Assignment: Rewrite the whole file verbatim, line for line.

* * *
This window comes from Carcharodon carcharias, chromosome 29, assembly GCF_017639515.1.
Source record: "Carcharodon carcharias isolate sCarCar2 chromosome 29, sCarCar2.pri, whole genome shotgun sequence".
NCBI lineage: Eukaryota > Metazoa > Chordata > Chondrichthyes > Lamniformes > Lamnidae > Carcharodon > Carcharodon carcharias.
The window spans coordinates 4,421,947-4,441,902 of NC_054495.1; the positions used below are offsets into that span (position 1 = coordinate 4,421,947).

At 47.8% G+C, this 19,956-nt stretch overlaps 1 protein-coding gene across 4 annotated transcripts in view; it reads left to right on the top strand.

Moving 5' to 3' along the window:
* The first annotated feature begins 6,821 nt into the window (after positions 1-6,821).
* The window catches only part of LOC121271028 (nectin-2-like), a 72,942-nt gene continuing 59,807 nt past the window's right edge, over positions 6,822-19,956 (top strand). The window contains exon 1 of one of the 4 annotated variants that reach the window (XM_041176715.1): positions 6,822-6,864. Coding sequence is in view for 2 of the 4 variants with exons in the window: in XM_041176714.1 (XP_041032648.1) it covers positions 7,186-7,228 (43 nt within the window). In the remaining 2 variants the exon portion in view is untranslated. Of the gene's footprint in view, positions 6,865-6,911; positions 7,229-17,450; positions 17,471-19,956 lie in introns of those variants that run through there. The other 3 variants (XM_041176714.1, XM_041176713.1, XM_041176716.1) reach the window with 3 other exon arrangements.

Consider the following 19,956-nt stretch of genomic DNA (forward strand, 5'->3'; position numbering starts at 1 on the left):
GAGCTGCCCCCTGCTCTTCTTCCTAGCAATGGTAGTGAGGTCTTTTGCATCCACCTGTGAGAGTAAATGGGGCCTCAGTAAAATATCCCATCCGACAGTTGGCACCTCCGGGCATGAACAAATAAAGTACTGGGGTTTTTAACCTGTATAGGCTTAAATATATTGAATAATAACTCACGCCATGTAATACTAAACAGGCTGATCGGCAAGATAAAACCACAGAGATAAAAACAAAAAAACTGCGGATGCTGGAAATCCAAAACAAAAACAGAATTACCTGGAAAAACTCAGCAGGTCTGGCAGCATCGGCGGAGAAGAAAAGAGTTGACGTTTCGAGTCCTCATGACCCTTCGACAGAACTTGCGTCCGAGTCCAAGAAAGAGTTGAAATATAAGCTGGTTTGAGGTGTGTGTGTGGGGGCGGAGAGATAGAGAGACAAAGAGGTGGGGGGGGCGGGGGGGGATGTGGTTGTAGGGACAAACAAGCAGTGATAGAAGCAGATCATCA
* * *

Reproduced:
This window comes from Carcharodon carcharias, chromosome 29, assembly GCF_017639515.1.
Source record: "Carcharodon carcharias isolate sCarCar2 chromosome 29, sCarCar2.pri, whole genome shotgun sequence".
NCBI lineage: Eukaryota > Metazoa > Chordata > Chondrichthyes > Lamniformes > Lamnidae > Carcharodon > Carcharodon carcharias.
The window spans coordinates 4,421,947-4,441,902 of NC_054495.1; the positions used below are offsets into that span (position 1 = coordinate 4,421,947).

At 47.8% G+C, this 19,956-nt stretch overlaps 1 protein-coding gene across 4 annotated transcripts in view; it reads left to right on the top strand.

Moving 5' to 3' along the window:
* The first annotated feature begins 6,821 nt into the window (after positions 1-6,821).
* The window catches only part of LOC121271028 (nectin-2-like), a 72,942-nt gene continuing 59,807 nt past the window's right edge, over positions 6,822-19,956 (top strand). The window contains exon 1 of one of the 4 annotated variants that reach the window (XM_041176715.1): positions 6,822-6,864. Coding sequence is in view for 2 of the 4 variants with exons in the window: in XM_041176714.1 (XP_041032648.1) it covers positions 7,186-7,228 (43 nt within the window). In the remaining 2 variants the exon portion in view is untranslated. Of the gene's footprint in view, positions 6,865-6,911; positions 7,229-17,450; positions 17,471-19,956 lie in introns of those variants that run through there. The other 3 variants (XM_041176714.1, XM_041176713.1, XM_041176716.1) reach the window with 3 other exon arrangements.

Consider the following 19,956-nt stretch of genomic DNA (forward strand, 5'->3'; position numbering starts at 1 on the left):
GAGCTGCCCCCTGCTCTTCTTCCTAGCAATGGTAGTGAGGTCTTTTGCATCCACCTGTGAGAGTAAATGGGGCCTCAGTAAAATATCCCATCCGACAGTTGGCACCTCCGGGCATGAACAAATAAAGTACTGGGGTTTTTAACCTGTATAGGCTTAAATATATTGAATAATAACTCACGCCATGTAATACTAAACAGGCTGATCGGCAAGATAAAACCACAGAGATAAAAACAAAAAAACTGCGGATGCTGGAAATCCAAAACAAAAACAGAATTACCTGGAAAAACTCAGCAGGTCTGGCAGCATCGGCGGAGAAGAAAAGAGTTGACGTTTCGAGTCCTCATGACCCTTCGACAGAACTTGCGTCCGAGTCCAAGAAAGAGTTGAAATATAAGCTGGTTTGAGGTGTGTGTGTGGGGGCGGAGAGATAGAGAGACAAAGAGGTGGGGGGGGCGGGGGGGGATGTGGTTGTAGGGACAAACAAGCAGTGATAGAAGCAGATCATCA